The internet is about to become a vicious, chaotic battlefield, and Elon Musk says advanced A.I. could make the carnage even worse. According to a short exchange on Musk’s Twitter today, the systems that keep the internet running are particularly vulnerable to simple, brute-force computing attacks — the kind of cyberwarfare that artificial intelligence excel at.
On October 21, an unknown group of hackers wiped out part of the internet in the United States and Europe with a massive Denial of Service attack. The hackers used a massive “botnet” — linked computers able to perform coordinated functions — of simple Internet of Things devices to relentlessly overload the servers at Dyn Systems, which provides DNS services to a huge number of websites, including Spotify, Twitter, Netflix, and Reddit. For the most part, cybersecurity authorities believe that a human being or group of people orchestrated and executed the attack, plugging in the botnet’s targets and making sure their digital blows landed. But in the future, Musk says massive DDoS (Distributed Denial of Service) attacks might not need human hackers to wreak havoc on the infrastructure that keeps us all online.
On October 29th, the Economist published an article subtitled “Someone is learning to take down the internet,” which examined the growing phenomenon of DDoS attacks — and why we’re so bad at stopping them. Musk tweeted out the article and added a terrifying caveat — at some point, that “someone” won’t be a person — it’ll be an advanced A.I.
Here’s where it gets a little complicated. Right now, digital attacks like the ones hackers have been using to shut down websites are usually orchestrated by people. But as A.I. gets better and better, Musk says hackers will start using it to optimize their attacks on the internet infrastructure, which is “particularly susceptible” to something called a “gradient descent algorithm.” A gradient descent algorithm, is a mathematical process that takes a complex function and finds the most optimal solution. A.I.s are getting really, really good at doing gradient descents, which would allow them to take a complex process like, say, launching a massive DDoS attack with a huge network of poorly-secured Internet of Things-connected devices and streamline it, optimizing their digital weaponry to carry out the most devastating attack possible.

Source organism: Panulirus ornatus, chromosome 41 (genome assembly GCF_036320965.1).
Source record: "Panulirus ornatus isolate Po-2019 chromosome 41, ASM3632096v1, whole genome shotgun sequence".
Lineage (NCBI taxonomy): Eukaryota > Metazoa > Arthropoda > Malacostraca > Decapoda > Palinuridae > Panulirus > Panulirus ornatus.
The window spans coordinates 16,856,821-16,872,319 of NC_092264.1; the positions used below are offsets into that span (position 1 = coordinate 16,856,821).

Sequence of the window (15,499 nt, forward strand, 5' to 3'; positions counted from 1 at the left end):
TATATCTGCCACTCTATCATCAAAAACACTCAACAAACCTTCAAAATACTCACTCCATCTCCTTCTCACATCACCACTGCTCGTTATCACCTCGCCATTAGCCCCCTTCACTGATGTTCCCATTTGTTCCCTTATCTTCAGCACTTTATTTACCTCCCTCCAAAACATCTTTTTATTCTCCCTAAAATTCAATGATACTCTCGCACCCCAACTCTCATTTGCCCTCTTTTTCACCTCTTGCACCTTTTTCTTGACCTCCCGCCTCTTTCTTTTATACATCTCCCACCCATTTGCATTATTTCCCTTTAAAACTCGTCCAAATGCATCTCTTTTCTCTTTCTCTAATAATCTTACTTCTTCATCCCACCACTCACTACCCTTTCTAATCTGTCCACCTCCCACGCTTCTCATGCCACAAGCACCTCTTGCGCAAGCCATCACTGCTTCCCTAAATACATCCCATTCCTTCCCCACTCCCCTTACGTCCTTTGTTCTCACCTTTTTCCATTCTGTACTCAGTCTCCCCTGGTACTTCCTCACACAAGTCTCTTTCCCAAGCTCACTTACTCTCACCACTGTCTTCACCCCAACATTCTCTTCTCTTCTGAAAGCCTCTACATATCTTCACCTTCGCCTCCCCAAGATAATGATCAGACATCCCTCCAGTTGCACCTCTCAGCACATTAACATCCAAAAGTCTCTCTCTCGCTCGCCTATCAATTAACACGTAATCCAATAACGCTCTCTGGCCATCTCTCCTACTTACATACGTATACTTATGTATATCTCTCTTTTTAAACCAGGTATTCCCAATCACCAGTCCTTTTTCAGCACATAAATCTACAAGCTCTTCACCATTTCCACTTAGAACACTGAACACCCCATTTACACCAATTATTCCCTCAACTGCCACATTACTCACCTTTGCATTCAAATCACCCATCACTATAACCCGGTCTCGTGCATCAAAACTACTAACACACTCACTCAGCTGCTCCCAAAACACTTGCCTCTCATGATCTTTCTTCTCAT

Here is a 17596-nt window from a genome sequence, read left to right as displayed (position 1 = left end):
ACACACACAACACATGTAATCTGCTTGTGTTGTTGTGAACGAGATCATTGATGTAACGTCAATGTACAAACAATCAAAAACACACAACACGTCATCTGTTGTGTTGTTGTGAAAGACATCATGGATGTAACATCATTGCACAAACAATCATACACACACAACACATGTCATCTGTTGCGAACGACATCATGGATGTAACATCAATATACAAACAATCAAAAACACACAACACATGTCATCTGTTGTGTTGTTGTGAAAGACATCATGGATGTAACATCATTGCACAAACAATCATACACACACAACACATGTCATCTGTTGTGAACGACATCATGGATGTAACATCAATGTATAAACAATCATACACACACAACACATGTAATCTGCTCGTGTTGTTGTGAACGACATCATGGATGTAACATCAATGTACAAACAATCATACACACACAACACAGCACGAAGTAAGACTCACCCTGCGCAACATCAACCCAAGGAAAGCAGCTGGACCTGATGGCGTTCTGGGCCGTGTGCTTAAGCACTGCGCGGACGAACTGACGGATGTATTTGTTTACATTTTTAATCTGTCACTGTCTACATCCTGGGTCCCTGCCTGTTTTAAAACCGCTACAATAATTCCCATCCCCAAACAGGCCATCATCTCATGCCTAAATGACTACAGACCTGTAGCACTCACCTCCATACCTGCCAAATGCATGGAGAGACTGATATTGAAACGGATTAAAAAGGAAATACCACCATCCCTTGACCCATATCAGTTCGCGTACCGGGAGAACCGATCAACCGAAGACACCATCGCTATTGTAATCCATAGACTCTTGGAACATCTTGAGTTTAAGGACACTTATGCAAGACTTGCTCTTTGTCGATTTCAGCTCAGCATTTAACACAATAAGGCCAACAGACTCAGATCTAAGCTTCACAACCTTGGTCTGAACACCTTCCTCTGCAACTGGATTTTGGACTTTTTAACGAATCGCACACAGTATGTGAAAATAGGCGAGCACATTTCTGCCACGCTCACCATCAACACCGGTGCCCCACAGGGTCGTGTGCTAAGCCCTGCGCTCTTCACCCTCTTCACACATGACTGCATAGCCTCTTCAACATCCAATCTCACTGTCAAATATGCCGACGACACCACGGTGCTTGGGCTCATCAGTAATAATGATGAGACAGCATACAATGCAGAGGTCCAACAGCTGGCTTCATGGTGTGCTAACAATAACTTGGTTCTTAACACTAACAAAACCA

And here’s the craziest part of it: if both sides (hackers and cybersecurity workers) are using advanced A.I.s, Musk says it could lead to A.I. versus A.I. showdowns in an online battlefield.
Musk is one of the highest-profile members of the tech elite to speak out openly against the unregulated advancement of Artificial Intelligence. He’s not against the technology as a whole, but thinks that attempts to make smarter robots should be open and transparent, to keep out profit-focused corporate influences that could lead to an A.I. takeover. Musk sees computer sentience as an inevitability, but wants to make sure the organic human race is taking every precaution to keep itself on the same level as our machines. Part of that includes something called the neural lace, which would merge organic human brains with A.I. processing power, allowing technology and evolution to stay on par.
But until then, Musk sees A.I. as a loaded gun. Right now, hackers’ offensive weapons, like DDoS attacks, have surpassed many of the traditional online defenses used to keep the internet safe and running. While the neural lace and the specter of a true A.I. apocalypse are both a long way off, advanced A.I.’s dominance of the internet is not.
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